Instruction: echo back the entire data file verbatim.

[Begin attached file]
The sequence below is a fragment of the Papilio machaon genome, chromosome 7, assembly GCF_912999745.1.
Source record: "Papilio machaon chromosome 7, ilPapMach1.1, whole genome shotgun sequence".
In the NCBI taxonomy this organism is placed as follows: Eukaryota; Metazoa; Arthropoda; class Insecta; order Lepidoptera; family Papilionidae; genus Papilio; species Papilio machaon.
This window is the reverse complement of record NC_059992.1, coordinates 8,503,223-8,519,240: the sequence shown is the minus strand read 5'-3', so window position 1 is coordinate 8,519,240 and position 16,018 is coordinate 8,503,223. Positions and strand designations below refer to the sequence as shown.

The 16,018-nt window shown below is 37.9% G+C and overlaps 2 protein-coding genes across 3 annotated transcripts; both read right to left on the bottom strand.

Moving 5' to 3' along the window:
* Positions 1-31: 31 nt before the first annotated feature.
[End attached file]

The sequence below is a fragment of the Papilio machaon genome, chromosome 7, assembly GCF_912999745.1.
Source record: "Papilio machaon chromosome 7, ilPapMach1.1, whole genome shotgun sequence".
In the NCBI taxonomy this organism is placed as follows: Eukaryota; Metazoa; Arthropoda; class Insecta; order Lepidoptera; family Papilionidae; genus Papilio; species Papilio machaon.
This window is the reverse complement of record NC_059992.1, coordinates 8,503,223-8,519,240: the sequence shown is the minus strand read 5'-3', so window position 1 is coordinate 8,519,240 and position 16,018 is coordinate 8,503,223. Positions and strand designations below refer to the sequence as shown.

The 16,018-nt window shown below is 37.9% G+C and overlaps 2 protein-coding genes across 3 annotated transcripts; both read right to left on the bottom strand.

Moving 5' to 3' along the window:
* Positions 1-31: 31 nt before the first annotated feature.